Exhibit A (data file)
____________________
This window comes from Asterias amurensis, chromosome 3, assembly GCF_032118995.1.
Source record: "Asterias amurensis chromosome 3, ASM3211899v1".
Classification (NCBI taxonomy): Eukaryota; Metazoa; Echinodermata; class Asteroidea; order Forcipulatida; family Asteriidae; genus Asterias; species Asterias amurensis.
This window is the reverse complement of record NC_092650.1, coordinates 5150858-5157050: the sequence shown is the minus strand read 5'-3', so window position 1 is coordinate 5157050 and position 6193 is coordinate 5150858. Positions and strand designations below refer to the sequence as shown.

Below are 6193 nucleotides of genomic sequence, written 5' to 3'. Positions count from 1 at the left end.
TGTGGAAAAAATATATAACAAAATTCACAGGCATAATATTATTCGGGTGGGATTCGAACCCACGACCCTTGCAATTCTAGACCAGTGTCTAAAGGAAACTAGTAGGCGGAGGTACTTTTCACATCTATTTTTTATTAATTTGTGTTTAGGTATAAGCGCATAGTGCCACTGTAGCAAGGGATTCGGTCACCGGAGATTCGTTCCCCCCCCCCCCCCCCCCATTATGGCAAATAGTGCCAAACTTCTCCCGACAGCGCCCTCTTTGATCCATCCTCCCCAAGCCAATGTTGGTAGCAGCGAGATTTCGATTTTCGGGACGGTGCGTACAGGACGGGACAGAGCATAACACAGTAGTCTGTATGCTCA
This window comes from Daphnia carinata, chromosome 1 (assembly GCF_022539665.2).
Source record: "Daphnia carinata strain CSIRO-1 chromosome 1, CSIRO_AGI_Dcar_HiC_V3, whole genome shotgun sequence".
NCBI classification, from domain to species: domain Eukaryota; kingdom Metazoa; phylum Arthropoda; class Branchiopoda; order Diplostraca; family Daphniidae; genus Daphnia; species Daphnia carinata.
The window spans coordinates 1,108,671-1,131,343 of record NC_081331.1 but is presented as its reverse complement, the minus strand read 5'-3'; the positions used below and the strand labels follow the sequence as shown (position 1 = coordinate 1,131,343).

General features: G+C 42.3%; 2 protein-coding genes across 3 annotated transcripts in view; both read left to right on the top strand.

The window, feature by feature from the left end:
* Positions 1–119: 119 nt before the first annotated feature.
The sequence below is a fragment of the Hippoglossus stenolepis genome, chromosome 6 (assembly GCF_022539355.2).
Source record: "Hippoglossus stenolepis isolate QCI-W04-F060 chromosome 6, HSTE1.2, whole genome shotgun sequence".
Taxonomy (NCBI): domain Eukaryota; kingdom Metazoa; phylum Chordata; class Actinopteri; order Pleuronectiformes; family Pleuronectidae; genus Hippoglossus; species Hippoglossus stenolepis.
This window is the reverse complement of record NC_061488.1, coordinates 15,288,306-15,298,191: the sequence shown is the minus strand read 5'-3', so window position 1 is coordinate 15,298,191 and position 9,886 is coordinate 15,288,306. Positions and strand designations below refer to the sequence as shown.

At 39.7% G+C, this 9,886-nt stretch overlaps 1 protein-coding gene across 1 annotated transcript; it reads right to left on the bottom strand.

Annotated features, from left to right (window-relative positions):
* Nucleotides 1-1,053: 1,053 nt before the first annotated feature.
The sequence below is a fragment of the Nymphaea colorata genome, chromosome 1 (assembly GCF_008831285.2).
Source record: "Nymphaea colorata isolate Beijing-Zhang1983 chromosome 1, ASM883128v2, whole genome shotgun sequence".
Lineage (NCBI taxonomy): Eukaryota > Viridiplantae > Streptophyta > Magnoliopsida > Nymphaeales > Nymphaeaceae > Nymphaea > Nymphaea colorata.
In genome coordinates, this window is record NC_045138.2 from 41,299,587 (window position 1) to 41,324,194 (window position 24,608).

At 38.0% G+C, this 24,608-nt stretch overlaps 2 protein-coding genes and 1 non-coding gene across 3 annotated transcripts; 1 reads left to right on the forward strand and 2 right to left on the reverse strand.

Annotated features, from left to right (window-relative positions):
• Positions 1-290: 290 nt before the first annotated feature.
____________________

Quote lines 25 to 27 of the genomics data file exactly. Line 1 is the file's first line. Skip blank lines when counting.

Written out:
At 38.0% G+C, this 24,608-nt stretch overlaps 2 protein-coding genes and 1 non-coding gene across 3 annotated transcripts; 1 reads left to right on the forward strand and 2 right to left on the reverse strand.

Annotated features, from left to right (window-relative positions):
• Positions 1-290: 290 nt before the first annotated feature.